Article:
It's over 30 years since so many of Monet's masterpieces have been on display at one time, but for four months, until January 24, 2011, over 200 of the works of the French master can be see together in Paris under the marvellous glass roof of the Grand Palais.
From his early landscapes of Normandy and Paris, right up to the final, delicate works with which he tried to capture the full beauty of the garden and ponds at Giverny, for over 60 years, Monet, the undisputed master of the Impressionist painters, dedicated his life to his art.
Born in Paris in 1840, Monet went through various periods of hardship and in his letters tells his friends of his days "without bread, without wine, with no kitchen fire and without light." It wasn't until the late 1880s when he was living in Giverny that Monet found more success with his paintings and gained more financial stability, but now his works are auctioned for tens of millions of dollars.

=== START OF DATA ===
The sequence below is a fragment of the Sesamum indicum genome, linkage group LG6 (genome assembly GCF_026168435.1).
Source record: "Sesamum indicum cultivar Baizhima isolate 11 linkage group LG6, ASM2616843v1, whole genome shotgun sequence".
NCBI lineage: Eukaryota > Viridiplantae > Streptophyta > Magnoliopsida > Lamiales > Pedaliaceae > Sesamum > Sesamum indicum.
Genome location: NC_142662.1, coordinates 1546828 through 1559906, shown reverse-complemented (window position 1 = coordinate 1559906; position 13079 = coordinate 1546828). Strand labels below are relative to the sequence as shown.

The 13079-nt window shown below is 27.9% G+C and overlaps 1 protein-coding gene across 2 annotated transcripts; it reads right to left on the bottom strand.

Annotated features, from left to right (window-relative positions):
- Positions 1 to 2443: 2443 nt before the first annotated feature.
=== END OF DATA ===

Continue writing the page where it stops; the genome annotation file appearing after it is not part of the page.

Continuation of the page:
This retrospective exhibition is also a great commercial venture and the paintings are not the only focus of attention. In addition to catalogues, books and magazines devoted to the father of impressionism, there will be scarves and bags printed with the bright colours and images from his work. His poppies and water lilies, his Mediterranean landscapes and views of the Normandy coast, the hazy cathedrals and portraits of women walking along the sea shore under fancy parasols will adorn paperweights, pins, ties, calendars and all kinds of knick-knacks.
It is clear that the exhibition devoted to the “painter of happiness” will enjoy great popularity: just a few days after tickets went on sale, nearly 90,000 people had already booked their visit on-line.
The exhibition is well worth a visit, but so, too, is the Grand Palais itself. Built for the Universal Exhibition of 1900, the great H-shaped building has an area of around 775,000 square metres and boasts the largest glass roof in Europe. It can be seen at a distance and, for over a century, has been considered one of the landmarks of Paris.
Galeries nationales du Grand Palais des Champs Elysees
HELLO! is coming soon to an inbox near you. Sign up for our newsletter:
It's a little princess!